Snot and germs. Pass them on.

Let me ask you all something. When you find yourself feeling unwell, or when you are clearly displaying symptoms associated with a virus such as a cold, do you go about your normal activities or do you attempt to isolate yourself somewhat from the world with the clear intent to keep as many of those nasty germs to yourself?

Someone in my world gets sick much more often than he ever used to. I have my own theories about why this happens, but over and above my views, the certain fact remains that his immune system is not what it used to be. It often seems like every other month he spends two weeks coughing and hacking and using up tissue after tissue and spreading germs across surfaces. I feel lucky that I don’t often catch those germs invading my body as they congregate in great clouds of mucous vapor or jump from non-washed hands onto kitchen and bathroom surfaces.

So, I’m not perfect. When I do get sick with a cold I admit my only thought isn’t about keeping my viral load contained 24/7. I do however, attempt to be aware of where and how I cough or sneeze, where I leave my kleenex and most importantly, what is incubating on my hands. I also try not to purposefully spend time around other folks who I know aren’t going to welcome my germs with open arms.

One such person that I concern myself with mostly when I am ill is Miss G. I am with her three days per week. She is a relatively healthy little girl, although as kids are want to do, she has picked up her share of germs from neighborhood play dates or the random grocery cart. I forgive Miss G for those germs, as I do her parents. You cannot lock a kid in a plastic bubble. Being a child’s caregiver is to expect to be exposed to germs. Usually once those germs reach me Miss G is well again so I don’t typically fear passing things on to her.

If however, I find myself with symptoms that haven’t presented in Miss G, I make every effort to tell her parents that I am suspicious that  something is up. I feel that I have a responsibility to them, as my employers, to alert them that I might be set to expose Miss G, and consequently them, to a special germy gift. Because I am their only caregiver, and because they aren’t so wealthy that they can miss day after day of work, we usually just muddle through with sick grandma and soon to be sick family.

My point here is simple. If you are ill, and you know that you are ill, even if you are wanting to spend time with a child, such as a grandfather might, wouldn’t it make sense to alert those involved to your illness and at the very least ask about visiting preferences? We live 20 minutes from Miss G. We can see her anytime we want. We can also be smart enough, during a contagious viral illness, to decline an invitation to visit knowing that we will not only spare Miss G from getting sick, but also spare her family and caregiver as well.

Last Sunday grandpa visited Miss G. Grandpa had been quite sick all week and was not beyond passing the virus to others. By Wednesday, Miss G was sick. We spent that day on the couch, in pajamas, dabbing at her snotty nose while she coughed. By last night, Thursday, I felt the sore throat beginning. As I write this Friday morning, my throat is on fire. I suspect Miss G’s parents will be starting their viral journey any day now, if they haven’t already.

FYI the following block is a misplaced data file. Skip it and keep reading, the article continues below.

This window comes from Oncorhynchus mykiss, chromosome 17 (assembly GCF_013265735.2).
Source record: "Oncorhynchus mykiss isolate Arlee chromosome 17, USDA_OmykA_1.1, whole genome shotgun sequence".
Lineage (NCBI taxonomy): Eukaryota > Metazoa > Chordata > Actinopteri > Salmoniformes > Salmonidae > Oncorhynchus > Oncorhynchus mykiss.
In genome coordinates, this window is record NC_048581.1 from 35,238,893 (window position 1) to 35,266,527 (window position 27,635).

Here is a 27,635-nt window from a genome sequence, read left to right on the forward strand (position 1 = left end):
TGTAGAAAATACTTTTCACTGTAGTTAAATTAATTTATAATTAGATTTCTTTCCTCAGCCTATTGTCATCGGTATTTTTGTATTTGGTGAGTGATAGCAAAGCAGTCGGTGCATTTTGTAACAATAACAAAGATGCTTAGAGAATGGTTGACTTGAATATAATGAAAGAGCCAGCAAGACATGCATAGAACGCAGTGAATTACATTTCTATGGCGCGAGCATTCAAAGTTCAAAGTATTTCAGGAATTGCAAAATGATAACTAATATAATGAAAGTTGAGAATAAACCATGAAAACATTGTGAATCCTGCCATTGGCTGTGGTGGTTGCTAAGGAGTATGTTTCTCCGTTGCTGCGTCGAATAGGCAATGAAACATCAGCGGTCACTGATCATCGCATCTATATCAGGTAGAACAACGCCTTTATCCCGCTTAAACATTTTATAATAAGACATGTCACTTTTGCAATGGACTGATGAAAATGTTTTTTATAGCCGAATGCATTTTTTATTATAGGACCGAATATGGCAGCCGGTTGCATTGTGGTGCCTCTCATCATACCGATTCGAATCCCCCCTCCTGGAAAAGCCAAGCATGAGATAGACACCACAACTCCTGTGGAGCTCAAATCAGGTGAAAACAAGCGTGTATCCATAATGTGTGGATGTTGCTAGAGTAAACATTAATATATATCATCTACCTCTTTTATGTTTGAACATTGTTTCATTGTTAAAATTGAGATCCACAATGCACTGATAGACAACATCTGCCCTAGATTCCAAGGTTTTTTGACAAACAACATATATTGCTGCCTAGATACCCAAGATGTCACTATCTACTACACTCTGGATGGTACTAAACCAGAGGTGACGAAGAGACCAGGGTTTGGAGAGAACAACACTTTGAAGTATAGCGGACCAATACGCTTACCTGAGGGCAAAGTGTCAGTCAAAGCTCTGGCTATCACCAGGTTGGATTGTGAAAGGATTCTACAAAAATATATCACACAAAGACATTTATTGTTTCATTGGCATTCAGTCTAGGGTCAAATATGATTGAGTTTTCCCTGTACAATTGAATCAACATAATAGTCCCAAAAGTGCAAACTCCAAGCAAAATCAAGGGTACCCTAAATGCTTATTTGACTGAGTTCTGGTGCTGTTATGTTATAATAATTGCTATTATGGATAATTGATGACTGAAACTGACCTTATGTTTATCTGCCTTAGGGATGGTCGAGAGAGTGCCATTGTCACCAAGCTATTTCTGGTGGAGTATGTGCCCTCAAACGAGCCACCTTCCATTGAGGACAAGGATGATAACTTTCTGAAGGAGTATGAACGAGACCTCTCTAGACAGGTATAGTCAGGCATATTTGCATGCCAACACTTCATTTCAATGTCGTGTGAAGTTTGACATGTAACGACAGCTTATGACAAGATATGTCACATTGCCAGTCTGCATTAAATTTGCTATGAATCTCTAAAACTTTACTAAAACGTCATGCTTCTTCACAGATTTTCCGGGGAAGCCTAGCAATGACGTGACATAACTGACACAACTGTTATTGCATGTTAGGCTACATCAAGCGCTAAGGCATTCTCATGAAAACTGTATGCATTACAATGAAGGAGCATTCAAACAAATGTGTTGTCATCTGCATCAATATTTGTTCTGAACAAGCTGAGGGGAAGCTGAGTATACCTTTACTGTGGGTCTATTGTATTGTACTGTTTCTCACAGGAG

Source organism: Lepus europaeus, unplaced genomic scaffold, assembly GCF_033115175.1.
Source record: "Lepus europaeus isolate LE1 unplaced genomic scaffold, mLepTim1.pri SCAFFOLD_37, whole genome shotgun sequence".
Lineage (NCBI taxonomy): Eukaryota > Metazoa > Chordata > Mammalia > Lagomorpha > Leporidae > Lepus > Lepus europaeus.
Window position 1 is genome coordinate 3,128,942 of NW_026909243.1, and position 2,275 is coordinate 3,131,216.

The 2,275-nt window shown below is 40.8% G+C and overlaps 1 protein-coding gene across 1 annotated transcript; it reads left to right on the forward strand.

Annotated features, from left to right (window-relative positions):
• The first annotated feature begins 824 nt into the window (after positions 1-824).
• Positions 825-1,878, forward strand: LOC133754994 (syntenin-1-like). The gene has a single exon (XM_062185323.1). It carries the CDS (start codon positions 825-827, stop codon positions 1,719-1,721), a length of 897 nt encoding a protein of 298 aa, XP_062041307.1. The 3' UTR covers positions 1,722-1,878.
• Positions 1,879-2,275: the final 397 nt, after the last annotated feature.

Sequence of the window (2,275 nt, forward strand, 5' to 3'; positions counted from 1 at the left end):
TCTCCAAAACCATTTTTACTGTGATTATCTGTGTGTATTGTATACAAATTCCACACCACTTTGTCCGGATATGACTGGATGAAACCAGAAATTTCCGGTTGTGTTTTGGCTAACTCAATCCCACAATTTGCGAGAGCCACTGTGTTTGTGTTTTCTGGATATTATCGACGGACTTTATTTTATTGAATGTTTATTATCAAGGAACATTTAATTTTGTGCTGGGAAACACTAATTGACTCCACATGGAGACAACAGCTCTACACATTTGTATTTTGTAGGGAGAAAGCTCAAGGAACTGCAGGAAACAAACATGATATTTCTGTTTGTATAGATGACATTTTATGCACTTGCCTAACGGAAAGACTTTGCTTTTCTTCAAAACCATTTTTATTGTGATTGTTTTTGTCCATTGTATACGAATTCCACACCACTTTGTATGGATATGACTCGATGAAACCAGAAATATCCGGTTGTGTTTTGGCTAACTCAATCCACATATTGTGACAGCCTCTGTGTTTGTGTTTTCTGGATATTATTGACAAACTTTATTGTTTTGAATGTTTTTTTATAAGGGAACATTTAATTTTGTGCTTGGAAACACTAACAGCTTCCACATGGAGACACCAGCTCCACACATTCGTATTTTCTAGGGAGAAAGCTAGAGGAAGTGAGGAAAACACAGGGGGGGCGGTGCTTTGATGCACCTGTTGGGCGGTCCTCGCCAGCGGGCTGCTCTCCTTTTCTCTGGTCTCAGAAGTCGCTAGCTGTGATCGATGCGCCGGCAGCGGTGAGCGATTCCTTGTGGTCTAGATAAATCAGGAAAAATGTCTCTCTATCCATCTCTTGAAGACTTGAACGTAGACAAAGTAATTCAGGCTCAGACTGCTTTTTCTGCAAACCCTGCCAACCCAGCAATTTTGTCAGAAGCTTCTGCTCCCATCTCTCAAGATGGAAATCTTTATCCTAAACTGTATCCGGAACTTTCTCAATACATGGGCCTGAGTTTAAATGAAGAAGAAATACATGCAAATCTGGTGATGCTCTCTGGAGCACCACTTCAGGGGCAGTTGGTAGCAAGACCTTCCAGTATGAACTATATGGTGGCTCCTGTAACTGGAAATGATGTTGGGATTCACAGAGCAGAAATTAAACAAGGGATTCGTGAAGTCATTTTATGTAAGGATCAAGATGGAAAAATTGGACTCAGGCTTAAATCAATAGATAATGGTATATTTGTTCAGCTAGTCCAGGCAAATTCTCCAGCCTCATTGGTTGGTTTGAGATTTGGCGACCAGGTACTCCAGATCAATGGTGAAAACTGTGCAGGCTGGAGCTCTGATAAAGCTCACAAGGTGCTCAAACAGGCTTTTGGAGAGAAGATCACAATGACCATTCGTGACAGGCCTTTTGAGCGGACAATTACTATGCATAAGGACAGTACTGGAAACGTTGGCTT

Of course, it’s a cold, not the end of the world. But, why the hell, when you know that you are sick, would you risk being around others who aren’t sick, one of those being a two-year old, when you have the simple choice not to visit for a few more days.

This inappropriate visit, by the way, is not the first one, not the first time this has happened. It is easy to understand that a grandpa loves his grandchild, but a grandpa is an adult, who is supposed to think and be responsible and put the health and well-being of a child, who could have easily waited to see grandpa, above his own wants, or free time, or whatever the reason was that he chose to see her when ill.

I know this is a rant, and yes I am pissed off so thank you for listening (if you are still reading) to me. I know Miss G will be better by Christmas, as I suspect both I and her parents will be also, so yes I guess I could just let this all go, but I get ticked when adults show a complete lack of reason, especially when they have a choice. How hard is it to think about someone else and simply say, “As much as I miss her and want to see her, I don’t want to pass this cold on so I’ll wait until I know I’m better.”

By just uttering that simple sentence no one would have been offended. No one would have thought that you were a neglectful grandpa. No one would be writing a nasty blog post about irresponsibility. Most important, probably no one else would be sick right now.

 

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4 thoughts on “Snot and germs. Pass them on.”

  1. I think saying you’re sick is the right thing to do. It’s sometimes hard to avoid work when you’re sick though, because there are things that just have to be done. But it would be better if one could do them outside office time.

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    1. I agree on the work situations, although I think you can also warn off co-workers to be considerate. I think that sometimes (often) we have this need to be everything to everyone all the time and feel too much guilt if we say no.

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  2. One of the things that bugged me the most about working up close and personal with patients dispensing glasses and contact lenses was when they would take the first five minutes of the apointment explaining how sick they were and what an effort they had to make to show up. REALLY? People are weirdly inconsiderate sometimes. I get your rant. Stay home when you’re sick.

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